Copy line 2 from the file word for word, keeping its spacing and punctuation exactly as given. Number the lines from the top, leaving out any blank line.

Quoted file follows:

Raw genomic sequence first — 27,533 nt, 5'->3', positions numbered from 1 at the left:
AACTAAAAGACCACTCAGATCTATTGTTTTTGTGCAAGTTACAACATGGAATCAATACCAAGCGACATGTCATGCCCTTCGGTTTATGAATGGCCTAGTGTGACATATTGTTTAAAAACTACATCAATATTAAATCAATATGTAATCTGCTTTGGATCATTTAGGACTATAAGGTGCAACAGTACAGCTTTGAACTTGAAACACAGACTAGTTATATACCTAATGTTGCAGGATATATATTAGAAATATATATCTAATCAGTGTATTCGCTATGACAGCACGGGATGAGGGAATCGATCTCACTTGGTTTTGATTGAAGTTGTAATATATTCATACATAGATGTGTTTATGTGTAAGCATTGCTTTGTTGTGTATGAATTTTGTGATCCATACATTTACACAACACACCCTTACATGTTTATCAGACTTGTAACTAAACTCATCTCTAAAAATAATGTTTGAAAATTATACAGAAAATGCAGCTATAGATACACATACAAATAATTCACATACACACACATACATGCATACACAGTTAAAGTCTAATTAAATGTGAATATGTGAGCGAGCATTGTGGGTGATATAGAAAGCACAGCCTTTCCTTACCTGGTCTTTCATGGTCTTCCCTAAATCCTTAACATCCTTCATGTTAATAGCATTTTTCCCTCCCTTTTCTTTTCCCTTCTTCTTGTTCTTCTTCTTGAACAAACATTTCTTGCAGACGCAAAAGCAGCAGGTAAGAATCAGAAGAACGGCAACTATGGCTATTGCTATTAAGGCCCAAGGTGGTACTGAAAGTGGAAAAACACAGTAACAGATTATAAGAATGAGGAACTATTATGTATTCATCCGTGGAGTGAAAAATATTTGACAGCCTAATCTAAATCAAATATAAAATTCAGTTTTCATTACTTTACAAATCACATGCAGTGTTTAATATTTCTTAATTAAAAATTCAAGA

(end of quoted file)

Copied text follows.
AACTAAAAGACCACTCAGATCTATTGTTTTTGTGCAAGTTACAACATGGAATCAATACCAAGCGACATGTCATGCCCTTCGGTTTATGAATGGCCTAGTGTGACATATTGTTTAAAAACTACATCAATATTAAATCAATATGTAATCTGCTTTGGATCATTTAGGACTATAAGGTGCAACAGTACAGCTTTGAACTTGAAACACAGACTAGTTATATACCTAATGTTGCAGGATATATATTAGAAATATATATCTAATCAGTGTATTCGCTATGACAGCACGGGATGAGGGAATCGATCTCACTTGGTTTTGATTGAAGTTGTAATATATTCATACATAGATGTGTTTATGTGTAAGCATTGCTTTGTTGTGTATGAATTTTGTGATCCATACATTTACACAACACACCCTTACATGTTTATCAGACTTGTAACTAAACTCATCTCTAAAAATAATGTTTGAAAATTATACAGAAAATGCAGCTATAGATACACATACAAATAATTCACATACACACACATACATGCATACACAGTTAAAGTCTAATTAAATGTGAATATGTGAGCGAGCATTGTGGGTGATATAGAAAGCACAGCCTTTCCTTACCTGGTCTTTCATGGTCTTCCCTAAATCCTTAACATCCTTCATGTTAATAGCATTTTTCCCTCCCTTTTCTTTTCCCTTCTTCTTGTTCTTCTTCTTGAACAAACATTTCTTGCAGACGCAAAAGCAGCAGGTAAGAATCAGAAGAACGGCAACTATGGCTATTGCTATTAAGGCCCAAGGTGGTACTGAAAGTGGAAAAACACAGTAACAGATTATAAGAATGAGGAACTATTATGTATTCATCCGTGGAGTGAAAAATATTTGACAGCCTAATCTAAATCAAATATAAAATTCAGTTTTCATTACTTTACAAATCACATGCAGTGTTTAATATTTCTTAATTAAAAATTCAAGA